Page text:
A significant progress has been made in deep-learning based Automatic Essay Scoring (AES) systems in the past two decades. The performance commonly measured by the standard performance metrics like Quadratic Weighted Kappa (QWK), and accuracy points to the same. However, testing on common-sense adversarial examples of these AES systems reveal their lack of natural language understanding capability. Inspired by common student behaviour during examinations, we propose a task agnostic adversarial evaluation scheme for AES systems to test their natural language understanding capabilities and overall robustness.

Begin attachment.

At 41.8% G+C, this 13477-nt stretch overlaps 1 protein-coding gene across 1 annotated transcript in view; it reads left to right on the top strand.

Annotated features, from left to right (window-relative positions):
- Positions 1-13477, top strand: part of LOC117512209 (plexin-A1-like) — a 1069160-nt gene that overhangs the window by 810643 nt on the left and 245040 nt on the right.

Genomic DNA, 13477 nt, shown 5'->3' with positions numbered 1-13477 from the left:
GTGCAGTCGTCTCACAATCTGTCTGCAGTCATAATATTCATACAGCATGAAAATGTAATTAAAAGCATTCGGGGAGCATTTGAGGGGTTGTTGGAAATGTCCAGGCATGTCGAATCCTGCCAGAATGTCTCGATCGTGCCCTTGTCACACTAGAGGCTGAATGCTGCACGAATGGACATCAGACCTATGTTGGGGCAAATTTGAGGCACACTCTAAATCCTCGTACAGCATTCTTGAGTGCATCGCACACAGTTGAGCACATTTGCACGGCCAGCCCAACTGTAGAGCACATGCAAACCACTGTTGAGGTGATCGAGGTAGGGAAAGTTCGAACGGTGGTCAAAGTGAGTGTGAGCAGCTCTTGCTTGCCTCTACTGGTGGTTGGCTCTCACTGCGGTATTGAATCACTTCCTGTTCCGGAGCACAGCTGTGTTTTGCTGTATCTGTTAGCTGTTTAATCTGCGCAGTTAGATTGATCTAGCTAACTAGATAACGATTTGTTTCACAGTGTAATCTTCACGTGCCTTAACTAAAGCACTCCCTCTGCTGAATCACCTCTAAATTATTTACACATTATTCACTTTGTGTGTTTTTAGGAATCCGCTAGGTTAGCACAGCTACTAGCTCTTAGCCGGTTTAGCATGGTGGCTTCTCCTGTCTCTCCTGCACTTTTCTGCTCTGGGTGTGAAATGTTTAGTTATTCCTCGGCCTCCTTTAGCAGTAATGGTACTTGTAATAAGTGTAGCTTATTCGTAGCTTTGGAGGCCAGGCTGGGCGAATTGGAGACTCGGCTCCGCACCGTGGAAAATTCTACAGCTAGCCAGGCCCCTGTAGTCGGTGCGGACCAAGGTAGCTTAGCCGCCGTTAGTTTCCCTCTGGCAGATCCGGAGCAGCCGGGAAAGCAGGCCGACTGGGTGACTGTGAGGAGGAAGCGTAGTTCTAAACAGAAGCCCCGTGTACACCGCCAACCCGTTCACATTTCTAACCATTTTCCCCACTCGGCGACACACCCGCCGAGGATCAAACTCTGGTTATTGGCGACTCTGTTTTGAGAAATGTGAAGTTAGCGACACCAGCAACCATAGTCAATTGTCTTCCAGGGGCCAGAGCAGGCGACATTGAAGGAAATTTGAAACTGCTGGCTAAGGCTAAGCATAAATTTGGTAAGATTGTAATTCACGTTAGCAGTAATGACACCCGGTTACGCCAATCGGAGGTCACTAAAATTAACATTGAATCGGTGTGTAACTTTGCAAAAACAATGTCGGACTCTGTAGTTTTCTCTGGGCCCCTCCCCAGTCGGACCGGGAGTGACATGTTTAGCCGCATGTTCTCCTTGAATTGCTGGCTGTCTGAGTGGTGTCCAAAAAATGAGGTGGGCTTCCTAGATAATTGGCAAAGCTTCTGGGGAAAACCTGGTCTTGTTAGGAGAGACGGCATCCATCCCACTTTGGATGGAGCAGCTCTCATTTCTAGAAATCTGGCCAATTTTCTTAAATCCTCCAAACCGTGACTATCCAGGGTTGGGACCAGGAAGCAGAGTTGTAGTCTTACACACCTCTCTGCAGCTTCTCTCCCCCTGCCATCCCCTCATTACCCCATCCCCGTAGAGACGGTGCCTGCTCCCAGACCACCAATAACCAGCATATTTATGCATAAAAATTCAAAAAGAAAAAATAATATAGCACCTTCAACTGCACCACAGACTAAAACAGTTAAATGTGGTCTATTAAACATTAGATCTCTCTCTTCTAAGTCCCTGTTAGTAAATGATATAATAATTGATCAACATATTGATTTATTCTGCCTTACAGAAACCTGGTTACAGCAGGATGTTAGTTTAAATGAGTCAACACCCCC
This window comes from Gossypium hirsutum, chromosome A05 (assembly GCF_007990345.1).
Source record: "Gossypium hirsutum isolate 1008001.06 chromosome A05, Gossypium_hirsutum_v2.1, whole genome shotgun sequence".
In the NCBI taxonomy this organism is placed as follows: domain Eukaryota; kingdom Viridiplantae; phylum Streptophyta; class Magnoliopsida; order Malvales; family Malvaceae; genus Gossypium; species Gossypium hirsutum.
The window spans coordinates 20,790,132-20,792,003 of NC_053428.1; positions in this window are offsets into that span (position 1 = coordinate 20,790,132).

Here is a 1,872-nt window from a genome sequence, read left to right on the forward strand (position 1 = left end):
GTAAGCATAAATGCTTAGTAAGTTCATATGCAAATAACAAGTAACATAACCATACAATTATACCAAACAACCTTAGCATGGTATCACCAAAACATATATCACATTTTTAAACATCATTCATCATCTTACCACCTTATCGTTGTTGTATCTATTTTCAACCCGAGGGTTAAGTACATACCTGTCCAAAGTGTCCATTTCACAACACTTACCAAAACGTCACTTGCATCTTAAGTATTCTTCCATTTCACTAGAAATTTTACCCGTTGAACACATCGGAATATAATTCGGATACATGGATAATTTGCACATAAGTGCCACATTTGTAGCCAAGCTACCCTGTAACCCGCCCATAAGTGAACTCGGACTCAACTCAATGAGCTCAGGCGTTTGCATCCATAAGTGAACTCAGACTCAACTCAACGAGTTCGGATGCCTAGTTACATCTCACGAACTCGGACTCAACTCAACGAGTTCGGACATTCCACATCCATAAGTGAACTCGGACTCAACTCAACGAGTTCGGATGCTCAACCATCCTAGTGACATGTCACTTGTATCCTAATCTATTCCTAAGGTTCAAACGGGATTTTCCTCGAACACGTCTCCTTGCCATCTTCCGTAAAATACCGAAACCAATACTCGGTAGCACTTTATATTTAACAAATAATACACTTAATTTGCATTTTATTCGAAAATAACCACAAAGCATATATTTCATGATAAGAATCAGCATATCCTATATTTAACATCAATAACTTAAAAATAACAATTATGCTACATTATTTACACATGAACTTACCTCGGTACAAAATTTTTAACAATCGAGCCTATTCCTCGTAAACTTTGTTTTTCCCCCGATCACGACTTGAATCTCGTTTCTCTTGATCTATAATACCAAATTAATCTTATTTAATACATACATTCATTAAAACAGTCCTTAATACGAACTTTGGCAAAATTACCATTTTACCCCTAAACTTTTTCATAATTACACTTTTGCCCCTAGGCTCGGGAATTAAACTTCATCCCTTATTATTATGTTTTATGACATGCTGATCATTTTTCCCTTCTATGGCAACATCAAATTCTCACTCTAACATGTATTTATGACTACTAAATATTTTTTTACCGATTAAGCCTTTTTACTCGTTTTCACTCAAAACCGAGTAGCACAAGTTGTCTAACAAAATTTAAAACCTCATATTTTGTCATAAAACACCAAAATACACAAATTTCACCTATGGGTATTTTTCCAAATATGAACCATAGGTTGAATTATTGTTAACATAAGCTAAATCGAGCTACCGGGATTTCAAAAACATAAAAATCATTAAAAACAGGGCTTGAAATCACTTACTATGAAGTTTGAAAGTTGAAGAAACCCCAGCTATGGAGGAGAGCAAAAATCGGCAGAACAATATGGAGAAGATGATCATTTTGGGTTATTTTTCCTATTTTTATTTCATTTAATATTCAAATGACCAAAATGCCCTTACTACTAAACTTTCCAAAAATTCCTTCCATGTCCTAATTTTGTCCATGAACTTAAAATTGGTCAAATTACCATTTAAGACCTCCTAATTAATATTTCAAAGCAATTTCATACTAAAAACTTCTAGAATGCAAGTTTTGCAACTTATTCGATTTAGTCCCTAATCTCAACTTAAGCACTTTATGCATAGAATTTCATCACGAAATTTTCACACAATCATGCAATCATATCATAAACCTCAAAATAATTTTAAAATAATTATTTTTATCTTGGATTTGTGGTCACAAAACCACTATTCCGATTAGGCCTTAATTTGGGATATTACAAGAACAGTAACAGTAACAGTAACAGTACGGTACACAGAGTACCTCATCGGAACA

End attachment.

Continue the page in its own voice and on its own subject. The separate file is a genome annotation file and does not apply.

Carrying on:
Machine Reading Comprehension (MRC) is a challenging NLP research field with wide real world applications. The great progress of this field in recent years is mainly due to the emergence of large-scale datasets and deep learning. At present, a lot of MRC models have already surpassed the human performance on many datasets despite the obvious giant gap between existing MRC models and genuine human-level reading comprehension. This shows the need of improving existing datasets, evaluation metrics and models to move the MRC models toward 'real' understanding. To address this lack of comprehensive survey of existing MRC tasks, evaluation metrics and datasets, herein, (1) we analyzed 57 MRC tasks and datasets; proposed a more precise classification method of MRC tasks with 4 different attributes (2) we summarized 9 evaluation metrics of MRC tasks and (3) 7 attributes and 10 characteristics of MRC datasets; (4) We also discussed some open issues in MRC research and highlight some future research directions. In addition, to help the community, we have collected, organized, and published our data on a companion website(https://mrc-datasets.github.io/) where MRC researchers could directly access each MRC dataset, papers, baseline projects and browse the leaderboard.